The Law School Admissions Test (LSAT) is a multiple choice exam administered at locations throughout the United States. The test is offered 4 times per year and is a standard admissions requirement for American law schools.

Format

Section Name # of Sections # of Questions Time Description
Logical Reasoning 2 24-26 each 35 minutes each Questions test the student’s ability to analyze an argument. Each question presents a short passage and then asks a multiple choice question about it.
Analytical Reasoning 1 22-24 35 minutes Commonly referred to as the Logic Games section, students are presented with 4 scenarios and asked a series of multiple choice questions that test their understanding of each scenario based on the rules supplied.
Reading Comprehension 1 26-28 35 minutes Students are presented with 4 reading passages and are asked a series of multiple choice questions about the passage. This section is similar to the Reading Comprehension section on other standardized tests, such as the SAT.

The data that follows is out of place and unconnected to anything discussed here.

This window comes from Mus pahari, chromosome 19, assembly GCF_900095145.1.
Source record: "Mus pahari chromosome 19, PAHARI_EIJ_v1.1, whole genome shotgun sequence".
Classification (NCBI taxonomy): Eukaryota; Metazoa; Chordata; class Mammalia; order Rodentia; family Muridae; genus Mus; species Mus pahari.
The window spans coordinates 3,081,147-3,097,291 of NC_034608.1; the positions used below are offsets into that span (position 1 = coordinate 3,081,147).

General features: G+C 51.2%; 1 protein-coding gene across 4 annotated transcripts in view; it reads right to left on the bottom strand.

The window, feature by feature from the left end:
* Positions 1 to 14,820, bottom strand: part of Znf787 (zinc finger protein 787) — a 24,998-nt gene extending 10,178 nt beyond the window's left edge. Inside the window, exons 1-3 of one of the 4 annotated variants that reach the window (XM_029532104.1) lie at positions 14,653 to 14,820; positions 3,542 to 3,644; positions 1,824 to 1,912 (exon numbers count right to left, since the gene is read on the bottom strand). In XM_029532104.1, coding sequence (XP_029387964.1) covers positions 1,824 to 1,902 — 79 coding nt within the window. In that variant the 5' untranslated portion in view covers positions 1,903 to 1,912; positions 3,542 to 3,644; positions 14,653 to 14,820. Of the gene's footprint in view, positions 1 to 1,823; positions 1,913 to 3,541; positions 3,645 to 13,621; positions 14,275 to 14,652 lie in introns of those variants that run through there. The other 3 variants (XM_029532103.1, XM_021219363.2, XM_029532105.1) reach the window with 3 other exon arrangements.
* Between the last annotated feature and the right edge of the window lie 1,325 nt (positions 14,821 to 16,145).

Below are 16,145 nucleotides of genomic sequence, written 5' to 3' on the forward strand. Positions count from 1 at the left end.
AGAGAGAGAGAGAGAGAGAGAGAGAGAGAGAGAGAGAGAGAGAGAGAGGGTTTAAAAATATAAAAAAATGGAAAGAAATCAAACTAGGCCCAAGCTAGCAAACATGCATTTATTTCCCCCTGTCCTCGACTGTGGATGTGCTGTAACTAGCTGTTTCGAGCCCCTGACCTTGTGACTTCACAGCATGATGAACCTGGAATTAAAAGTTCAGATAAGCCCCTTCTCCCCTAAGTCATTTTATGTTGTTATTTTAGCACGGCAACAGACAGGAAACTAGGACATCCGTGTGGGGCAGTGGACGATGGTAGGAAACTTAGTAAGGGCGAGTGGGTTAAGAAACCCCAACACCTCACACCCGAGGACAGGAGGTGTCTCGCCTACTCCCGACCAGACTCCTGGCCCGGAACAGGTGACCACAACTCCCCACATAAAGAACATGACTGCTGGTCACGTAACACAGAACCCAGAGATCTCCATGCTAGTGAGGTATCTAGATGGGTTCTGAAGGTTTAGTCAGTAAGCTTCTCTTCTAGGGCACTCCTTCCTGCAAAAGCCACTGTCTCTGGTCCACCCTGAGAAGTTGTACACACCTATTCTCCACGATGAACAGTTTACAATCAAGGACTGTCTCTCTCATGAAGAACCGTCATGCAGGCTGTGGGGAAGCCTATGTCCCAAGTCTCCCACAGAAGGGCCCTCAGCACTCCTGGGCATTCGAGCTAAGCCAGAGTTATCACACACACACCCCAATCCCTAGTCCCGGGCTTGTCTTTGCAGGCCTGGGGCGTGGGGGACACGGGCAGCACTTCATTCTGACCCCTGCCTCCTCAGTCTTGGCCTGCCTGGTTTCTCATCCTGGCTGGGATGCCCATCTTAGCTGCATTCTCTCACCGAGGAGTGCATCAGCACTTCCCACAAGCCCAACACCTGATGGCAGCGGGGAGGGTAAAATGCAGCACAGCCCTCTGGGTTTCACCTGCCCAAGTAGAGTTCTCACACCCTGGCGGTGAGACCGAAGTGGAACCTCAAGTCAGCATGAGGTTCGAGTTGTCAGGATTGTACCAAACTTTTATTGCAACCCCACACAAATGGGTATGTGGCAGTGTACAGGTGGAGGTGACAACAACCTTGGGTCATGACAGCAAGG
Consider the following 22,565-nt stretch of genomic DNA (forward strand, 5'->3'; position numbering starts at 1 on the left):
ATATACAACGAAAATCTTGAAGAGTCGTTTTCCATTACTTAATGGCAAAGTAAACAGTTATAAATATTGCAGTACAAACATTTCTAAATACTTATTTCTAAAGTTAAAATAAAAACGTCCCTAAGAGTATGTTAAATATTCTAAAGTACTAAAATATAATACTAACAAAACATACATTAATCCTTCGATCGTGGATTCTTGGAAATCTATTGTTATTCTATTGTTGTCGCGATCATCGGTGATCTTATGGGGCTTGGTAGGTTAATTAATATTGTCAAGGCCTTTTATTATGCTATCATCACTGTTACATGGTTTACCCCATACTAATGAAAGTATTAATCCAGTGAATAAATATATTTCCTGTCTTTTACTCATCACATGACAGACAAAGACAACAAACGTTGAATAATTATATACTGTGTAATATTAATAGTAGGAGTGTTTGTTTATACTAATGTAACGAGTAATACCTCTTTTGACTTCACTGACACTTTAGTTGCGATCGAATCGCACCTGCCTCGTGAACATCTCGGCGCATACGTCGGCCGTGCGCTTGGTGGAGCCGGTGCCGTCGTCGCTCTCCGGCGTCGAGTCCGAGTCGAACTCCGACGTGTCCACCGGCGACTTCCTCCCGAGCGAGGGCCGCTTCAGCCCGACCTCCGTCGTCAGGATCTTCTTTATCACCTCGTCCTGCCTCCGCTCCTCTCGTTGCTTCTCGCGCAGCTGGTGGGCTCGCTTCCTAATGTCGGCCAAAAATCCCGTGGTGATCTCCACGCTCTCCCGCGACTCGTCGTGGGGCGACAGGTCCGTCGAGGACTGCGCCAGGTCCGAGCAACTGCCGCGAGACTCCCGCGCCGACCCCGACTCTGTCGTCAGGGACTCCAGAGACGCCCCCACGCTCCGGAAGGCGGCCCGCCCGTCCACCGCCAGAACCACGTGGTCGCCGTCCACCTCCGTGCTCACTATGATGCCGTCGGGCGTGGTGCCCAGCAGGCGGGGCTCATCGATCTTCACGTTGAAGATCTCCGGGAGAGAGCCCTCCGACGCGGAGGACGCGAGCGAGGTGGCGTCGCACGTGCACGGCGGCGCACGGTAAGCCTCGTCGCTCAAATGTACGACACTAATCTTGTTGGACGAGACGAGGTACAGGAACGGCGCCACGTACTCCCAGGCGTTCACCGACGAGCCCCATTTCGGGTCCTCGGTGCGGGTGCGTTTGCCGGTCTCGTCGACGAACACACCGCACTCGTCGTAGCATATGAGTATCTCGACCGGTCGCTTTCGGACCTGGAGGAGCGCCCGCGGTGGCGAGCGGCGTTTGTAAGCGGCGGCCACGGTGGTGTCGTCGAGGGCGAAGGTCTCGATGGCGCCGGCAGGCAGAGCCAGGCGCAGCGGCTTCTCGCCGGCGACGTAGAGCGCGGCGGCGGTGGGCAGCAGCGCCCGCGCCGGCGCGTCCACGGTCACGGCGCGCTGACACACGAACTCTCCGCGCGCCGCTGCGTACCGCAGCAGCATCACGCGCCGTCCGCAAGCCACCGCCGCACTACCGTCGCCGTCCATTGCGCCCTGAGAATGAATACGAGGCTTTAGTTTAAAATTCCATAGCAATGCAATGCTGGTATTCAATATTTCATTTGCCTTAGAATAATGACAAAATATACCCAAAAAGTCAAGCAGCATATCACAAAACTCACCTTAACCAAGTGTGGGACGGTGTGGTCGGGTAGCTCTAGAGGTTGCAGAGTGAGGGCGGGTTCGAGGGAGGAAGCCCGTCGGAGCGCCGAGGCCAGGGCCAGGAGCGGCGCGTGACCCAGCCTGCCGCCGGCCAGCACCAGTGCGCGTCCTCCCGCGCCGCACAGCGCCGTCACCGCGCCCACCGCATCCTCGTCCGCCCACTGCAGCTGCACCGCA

Variable (experimental) 1 Varies 35 minutes This section is not scored and is an experimental section used by the testmakers to test new problems. It will very closely resemble one of the scored sections.
Essay 1 1 question 30 minutes A short scenario is presented and the student is required to write an essay that analyzes or takes a position on the argument. This section is not scored, but a copy is sent to law schools along with the LSAT score.

Scoring

Students receive a score of 120-180 based on their performance on the four multiple choice sections of the exam. All multiple choice questions have an equal value on the test. The essay section is not scored, but is sent to law schools with the numerical score.

How is the score calculated?

The LSAT score is calculated by first calculating a raw score (# of questions correct) and then converting this number into a scaled score (120-180). The conversion is made based on the relative performance of all people who took that particular exam.

What is a good LSAT score?

While determining what constitutes a “good” LSAT score is dependent on the goals and abilities of the individual student, the following information may be helpful in understanding what a scaled LSAT score means:

• Only the top 1% of test takers achieve a score of 172 or above.

• A score of 160 will be in roughly the 80th percentile (top 20% of scores).

• A score of 150 is average (50th percentile).

• The average LSAT score for admitted students at Harvard Law School is 174.

• The average LSAT score for admitted students at Fordham Law School is 166.

• The average LSAT score for admitted students at Pace University Law School is 154.

 

Test Dates

The LSAT is offered 4 times per year in the following months:

• October

• December

• February

• June